And that's one of the cool things about this pattern. Suppose I subclass FileDownloader. I can provide additional ``what to do when the download is complete'' methods in my derived class, and then just pick a totally new selector in my when_complete value, and it'll call my routine instead. Had this all instead been coded at the tail of download with a multiway if-elsif-else, the class would have been less reusable and extensible.

Note that when we're pulling up $action, we're also providing a default behavior as well, falling back to ring_bell unless something else was specified.

``But wait, there's more'', the old late-night TV ads would go. And there is. The syntax that invokes an indirect method call can also call an arbitrary code reference as if it were a method, passing the class or instance as the first parameter. So we could also write:

  my $action = sub {
    my $self = shift;
    my $url = shift;
    my $filename = shift;
    print "\a\a\aDownload of $url complete into $filename!\a\a\a";
  $self->$action($url, $localfile);

Even though $action is now a coderef, we'll still invoke the subroutine, passing the $self parameter ahead of $url and $localfile. But this coderef could have been provided at the new time:

  my $bell_ringer = FileDownloader->new(
    when_complete => sub {
      my $self = shift;
      my $url = shift;
      my $filename = shift;
      print "\a\a\aDownload of $url complete into $filename!\a\a\a";

And this is Beck's Pluggable Block pattern: pass a coderef to indicate some action to be performed at certain times in the life of the object.

Yes, with one syntax, we get both patterns of Pluggable Selector and Pluggable Block. Even Smalltalk would have a bit of a hard time with that! (Actually, you'd just need to extend Object #perform: to dispatch differently for a block versus a symbol, but that's not the default behavior.)

As a longer example of a full class taking advantage of this pattern, I present [listing one, below]. The Plugh object has two operations: open a file, and take the reciprocal of a number. If we create a default Plugh, we die if something goes wrong:

  my $basic_plugh = Plugh->new;

Now we try some operations:

  my $half = $basic_plug->reciprocal(2);
  my $secret_handle = $basic_plugh->open_file("/etc/passwd");

But if we try anything that would throw an exeception, that exception is thrown:

  my $zero = $basic_plugh->reciprocal(0); # dies
  my $missing = $basic_plug->open_file("/nonesuch"); # dies

Now, let's modify the behavior:

  my $warning_plugh = Plugh->new(on_error => 'on_error_warn');

The last two exceptions are now simply turned into warns!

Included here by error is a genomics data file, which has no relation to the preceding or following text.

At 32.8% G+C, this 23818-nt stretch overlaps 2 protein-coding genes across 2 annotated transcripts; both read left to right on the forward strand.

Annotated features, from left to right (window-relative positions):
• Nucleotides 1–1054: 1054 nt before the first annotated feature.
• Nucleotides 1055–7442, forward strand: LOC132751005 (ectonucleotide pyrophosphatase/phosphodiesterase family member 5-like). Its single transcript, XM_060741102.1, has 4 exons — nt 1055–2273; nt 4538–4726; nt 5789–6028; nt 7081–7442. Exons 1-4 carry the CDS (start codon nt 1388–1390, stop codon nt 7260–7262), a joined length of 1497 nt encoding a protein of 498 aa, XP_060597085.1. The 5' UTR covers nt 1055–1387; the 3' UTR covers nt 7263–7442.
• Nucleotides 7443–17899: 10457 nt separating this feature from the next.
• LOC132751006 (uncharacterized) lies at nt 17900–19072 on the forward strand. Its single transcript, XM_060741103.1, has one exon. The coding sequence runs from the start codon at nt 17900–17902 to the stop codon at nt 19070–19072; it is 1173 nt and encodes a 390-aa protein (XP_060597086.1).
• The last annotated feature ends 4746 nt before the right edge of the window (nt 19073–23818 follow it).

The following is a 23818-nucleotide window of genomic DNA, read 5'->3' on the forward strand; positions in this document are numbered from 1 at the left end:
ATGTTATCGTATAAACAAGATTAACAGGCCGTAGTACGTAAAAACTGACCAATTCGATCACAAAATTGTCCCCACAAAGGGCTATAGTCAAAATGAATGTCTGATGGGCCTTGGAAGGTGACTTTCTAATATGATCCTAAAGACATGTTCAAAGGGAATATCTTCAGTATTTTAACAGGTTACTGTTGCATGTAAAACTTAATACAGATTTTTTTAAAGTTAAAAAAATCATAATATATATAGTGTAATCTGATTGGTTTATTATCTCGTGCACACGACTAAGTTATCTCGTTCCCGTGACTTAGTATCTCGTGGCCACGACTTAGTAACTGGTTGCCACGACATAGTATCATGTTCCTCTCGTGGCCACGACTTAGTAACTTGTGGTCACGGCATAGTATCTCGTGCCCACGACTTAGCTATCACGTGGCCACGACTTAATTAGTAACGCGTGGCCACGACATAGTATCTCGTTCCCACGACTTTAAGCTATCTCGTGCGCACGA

And if we want to be sophisticated, we can even pass in our own decision logic:

  my $xyzzy = Plugh->new
    (on_error =>
     sub {
       my $self = shift;
       for (shift) { # alias error to $_
         die $@ unless /Cannot open/;
         warn $@;

Now, a bad file open is simply warned, but any other error is fatal. Imagine combining this with Exception::Class to create a sophisticated framework where we could select if errors are thrown in basic ways, or select a more complicated algorithm, all by passing the right thing in as a parameter. Yes!

The classic patterns can be useful even in modern languages like Perl. I'd highly recommend picking up a copy of Beck's book, and grabbing a Smalltalk system to play with. Or just apply the techniques to your Perl hacking. Until next time, enjoy!


        =1=     package Plugh;
        =3=     sub new {
        =4=       my $class = shift;
        =5=       bless { @_ }, $class;
        =6=     }
        =8=     sub on_error_ignore {
        =9=       my $self = shift;
        =10=    }
        =12=    sub on_error_warn {
        =13=      my $self = shift;
        =14=      warn $@;
        =15=    }
        =17=    sub on_error_die {
        =18=      my $self = shift;
        =19=      die $@;
        =20=    }
        =22=    sub do_something_dangerous {
        =23=      my $self = shift;
        =24=      my $task = shift;             # coderef
        =25=      eval { $task->(@_) };
        =26=      if ($@) {
        =27=        my $error = $@;
        =28=        my $action = $self->{on_error} || 'on_error_die';
        =29=        $self->$action($@);
        =30=      }
        =31=    }
        =33=    sub reciprocal {
        =34=      my $self = shift;
        =36=      my $somevalue = shift;
        =38=      my $result;
        =39=      $self->do_something_dangerous
        =40=        (sub { $result = 1 / $somevalue });
        =41=      return $result;
        =42=    }
        =44=    sub open_file {
        =45=      my $self = shift;
        =47=      my $file = shift;
        =49=      my $filehandle;
        =50=      $self->do_something_dangerous
        =51=        (sub { open my $h, "<", $file or die "Cannot open $file: $!";
        =52=               $filehandle = $h;
        =53=             });
        =54=      return $filehandle;
        =55=    }
        =57=    1;

Randal L. Schwartz is a renowned expert on the Perl programming language (the lifeblood of the Internet), having contributed to a dozen top-selling books on the subject, and over 200 magazine articles. Schwartz runs a Perl training and consulting company (Stonehenge Consulting Services, Inc of Portland, Oregon), and is a highly sought-after speaker for his masterful stage combination of technical skill, comedic timing, and crowd rapport. And he's a pretty good Karaoke singer, winning contests regularly.

Schwartz can be reached for comment at or +1 503 777-0095, and welcomes questions on Perl and other related topics.